Industrial and organizational (I/O) psychology involves research and practices that apply psychological theories and principles to organizations and individuals' work-lives. In the field's beginnings, industrialists brought the nascent field of psychology to bear on the study of scientific management techniques for improving workplace efficiency. The field was at first called economic psychology or business psychology; later, industrial psychology, employment psychology, or psychotechnology. An influential early study examined workers at Western Electric's Hawthorne plant in Cicero, Illinois from 1924 to 1932. Western Electric experimented on factory workers to assess their responses to changes in illumination, breaks, food, and wages. The researchers came to focus on workers' responses to observation itself, and the term Hawthorne effect is now used to describe the fact that people work harder when they think they're being watched. Although the Hawthorne research can be found in psychology textbooks, the research and its findings, however, were weak at best.
The name industrial and organizational psychology emerged in the 1960s. In 1973, it became enshrined in the name of the Society for Industrial and Organizational Psychology, Division 14 of the American Psychological Association. One goal of the discipline is to optimize human potential in the workplace. Personnel psychology is a subfield of I/O psychology. Personnel psychologists apply the methods and principles of psychology in selecting and evaluating workers. Another subfield, organizational psychology, examines the effects of work environments and management styles on worker motivation, job satisfaction, and productivity. Most I/O psychologists work outside of academia, for private and public organizations and as consultants. A psychology consultant working in business today might expect to provide executives with information and ideas about their industry, their target markets, and the organization of their company.
Organizational behavior (OB) is an allied field involved in the study of human behavior within organizations. One way to differentiate I/O psychology from OB is to note that I/O psychologists train in university psychology departments and OB specialists, in business schools.
Military and intelligence
One role for psychologists in the military has been to evaluate and counsel soldiers and other personnel. In the U.S., this function began during World War I, when Robert Yerkes established the School of Military Psychology at Fort Oglethorpe in Georgia. The school provided psychological training for military staff. Today, U.S. Army psychologists perform psychological screening, clinical psychotherapy, suicide prevention, and treatment for post-traumatic stress, as well as provide prevention-related services, for example, smoking cessation. The United States Army's Mental Health Advisory Teams implement psychological interventions to help combat troops experiencing mental problems.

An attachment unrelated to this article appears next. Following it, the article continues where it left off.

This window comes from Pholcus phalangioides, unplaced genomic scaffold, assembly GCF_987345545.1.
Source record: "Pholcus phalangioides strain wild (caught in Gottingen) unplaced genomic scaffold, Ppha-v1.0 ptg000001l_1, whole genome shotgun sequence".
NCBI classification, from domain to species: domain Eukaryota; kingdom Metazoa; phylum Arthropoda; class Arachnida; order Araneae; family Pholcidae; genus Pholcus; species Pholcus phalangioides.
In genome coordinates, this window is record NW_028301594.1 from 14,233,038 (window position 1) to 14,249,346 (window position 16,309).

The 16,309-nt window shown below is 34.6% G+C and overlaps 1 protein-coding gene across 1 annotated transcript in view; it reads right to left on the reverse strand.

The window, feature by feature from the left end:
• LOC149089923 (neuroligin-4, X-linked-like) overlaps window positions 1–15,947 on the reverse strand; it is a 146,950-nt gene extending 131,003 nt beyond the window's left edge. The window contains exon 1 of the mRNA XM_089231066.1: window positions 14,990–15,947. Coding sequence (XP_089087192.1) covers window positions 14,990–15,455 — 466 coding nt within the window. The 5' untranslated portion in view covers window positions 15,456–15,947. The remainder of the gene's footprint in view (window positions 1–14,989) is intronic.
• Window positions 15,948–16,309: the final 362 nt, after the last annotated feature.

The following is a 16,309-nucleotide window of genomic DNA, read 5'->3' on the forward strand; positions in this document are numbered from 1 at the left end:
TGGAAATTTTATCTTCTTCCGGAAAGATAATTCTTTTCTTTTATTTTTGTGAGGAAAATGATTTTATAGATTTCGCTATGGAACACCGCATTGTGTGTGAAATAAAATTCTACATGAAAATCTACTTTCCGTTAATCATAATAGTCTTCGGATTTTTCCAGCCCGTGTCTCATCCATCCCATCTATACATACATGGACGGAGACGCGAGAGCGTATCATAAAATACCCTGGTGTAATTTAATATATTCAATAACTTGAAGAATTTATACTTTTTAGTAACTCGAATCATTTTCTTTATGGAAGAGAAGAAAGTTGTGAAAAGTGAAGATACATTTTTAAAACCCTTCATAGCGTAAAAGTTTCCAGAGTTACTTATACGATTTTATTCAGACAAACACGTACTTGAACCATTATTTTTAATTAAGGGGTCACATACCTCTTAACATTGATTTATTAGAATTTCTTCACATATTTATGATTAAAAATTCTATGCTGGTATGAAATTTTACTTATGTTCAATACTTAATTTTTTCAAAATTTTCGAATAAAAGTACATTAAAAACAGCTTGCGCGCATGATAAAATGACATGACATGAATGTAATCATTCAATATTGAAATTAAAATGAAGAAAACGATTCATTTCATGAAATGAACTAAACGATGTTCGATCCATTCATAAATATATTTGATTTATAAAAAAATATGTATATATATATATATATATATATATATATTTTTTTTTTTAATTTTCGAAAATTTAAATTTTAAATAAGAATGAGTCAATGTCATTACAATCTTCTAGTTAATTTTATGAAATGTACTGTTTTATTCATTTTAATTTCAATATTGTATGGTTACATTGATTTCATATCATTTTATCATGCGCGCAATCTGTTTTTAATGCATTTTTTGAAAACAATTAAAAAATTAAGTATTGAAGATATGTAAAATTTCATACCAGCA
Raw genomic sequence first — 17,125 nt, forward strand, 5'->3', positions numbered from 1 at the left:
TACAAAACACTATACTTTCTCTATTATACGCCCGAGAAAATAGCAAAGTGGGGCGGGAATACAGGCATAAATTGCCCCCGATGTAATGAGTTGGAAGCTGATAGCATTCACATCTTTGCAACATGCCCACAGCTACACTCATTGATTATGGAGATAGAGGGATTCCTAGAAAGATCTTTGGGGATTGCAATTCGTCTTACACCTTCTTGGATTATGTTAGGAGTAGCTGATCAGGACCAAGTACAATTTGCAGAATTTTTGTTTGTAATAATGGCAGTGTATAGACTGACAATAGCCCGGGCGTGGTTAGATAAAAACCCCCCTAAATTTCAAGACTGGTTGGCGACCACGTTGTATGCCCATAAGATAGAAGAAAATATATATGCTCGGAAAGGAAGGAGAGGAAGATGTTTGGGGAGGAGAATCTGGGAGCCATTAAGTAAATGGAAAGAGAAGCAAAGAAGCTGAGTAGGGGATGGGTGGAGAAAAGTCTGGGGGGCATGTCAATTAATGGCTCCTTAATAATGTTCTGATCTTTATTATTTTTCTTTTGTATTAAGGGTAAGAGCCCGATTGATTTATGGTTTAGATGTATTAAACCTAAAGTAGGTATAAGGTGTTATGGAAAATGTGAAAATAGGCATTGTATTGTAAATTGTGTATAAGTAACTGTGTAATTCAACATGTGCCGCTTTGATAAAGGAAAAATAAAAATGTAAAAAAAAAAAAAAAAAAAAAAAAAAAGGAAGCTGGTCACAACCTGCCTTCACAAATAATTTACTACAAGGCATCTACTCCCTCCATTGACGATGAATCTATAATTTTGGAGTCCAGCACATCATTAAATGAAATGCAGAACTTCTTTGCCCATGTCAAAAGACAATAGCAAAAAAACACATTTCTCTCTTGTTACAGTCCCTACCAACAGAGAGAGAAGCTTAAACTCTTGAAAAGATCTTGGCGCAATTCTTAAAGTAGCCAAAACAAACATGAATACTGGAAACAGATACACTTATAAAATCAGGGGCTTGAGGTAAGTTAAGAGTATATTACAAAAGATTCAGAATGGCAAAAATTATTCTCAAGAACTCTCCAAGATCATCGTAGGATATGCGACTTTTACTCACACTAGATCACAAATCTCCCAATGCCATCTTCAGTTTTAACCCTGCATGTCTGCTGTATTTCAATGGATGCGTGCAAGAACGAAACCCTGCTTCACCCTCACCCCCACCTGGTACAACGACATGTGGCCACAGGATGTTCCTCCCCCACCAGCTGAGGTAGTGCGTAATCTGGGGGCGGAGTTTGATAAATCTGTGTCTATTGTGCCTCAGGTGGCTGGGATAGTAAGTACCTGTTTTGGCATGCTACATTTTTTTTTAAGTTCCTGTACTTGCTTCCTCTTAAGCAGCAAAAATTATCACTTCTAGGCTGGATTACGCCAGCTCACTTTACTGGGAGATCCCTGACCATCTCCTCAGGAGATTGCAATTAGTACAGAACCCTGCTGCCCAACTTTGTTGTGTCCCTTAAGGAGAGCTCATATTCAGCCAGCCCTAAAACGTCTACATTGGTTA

Psychologists may also work on a diverse set of campaigns known broadly as psychological warfare. Psychological warfare chiefly involves the use of propaganda to influence enemy soldiers and civilians. This so-called black propaganda is designed to seem as if it originates from a source other than the Army. The CIA's MKULTRA program involved more individualized efforts at mind control, involving techniques such as hypnosis, torture, and covert involuntary administration of LSD. The U.S. military used the name Psychological Operations (PSYOP) until 2010, when these activities were reclassified as Military Information Support Operations (MISO), part of Information Operations (IO). Psychologists have sometimes been involved in assisting the interrogation and torture of suspects, staining the records of the psychologists involved.
An example of the contribution of psychologists to social change involves the research of Kenneth and Mamie Phipps Clark. These two African American psychologists studied segregation's adverse psychological impact on Black children. Their research findings played a role in the desegregation case Brown v. Board of Education (1954).
The impact of psychology on social change includes the discipline's broad influence on teaching and learning. Research has shown that compared to the "whole word" or "whole language" approach, the phonics approach to reading instruction is more efficacious.
Medical facilities increasingly employ psychologists to perform various roles. One aspect of health psychology is the psychoeducation of patients: instructing them in how to follow a medical regimen. Health psychologists can also educate doctors and conduct research on patient compliance. Psychologists in the field of public health use a wide variety of interventions to influence human behavior. These range from public relations campaigns and outreach to governmental laws and policies. Psychologists study the composite influence of all these different tools in an effort to influence whole populations of people.
Worker health, safety and wellbeing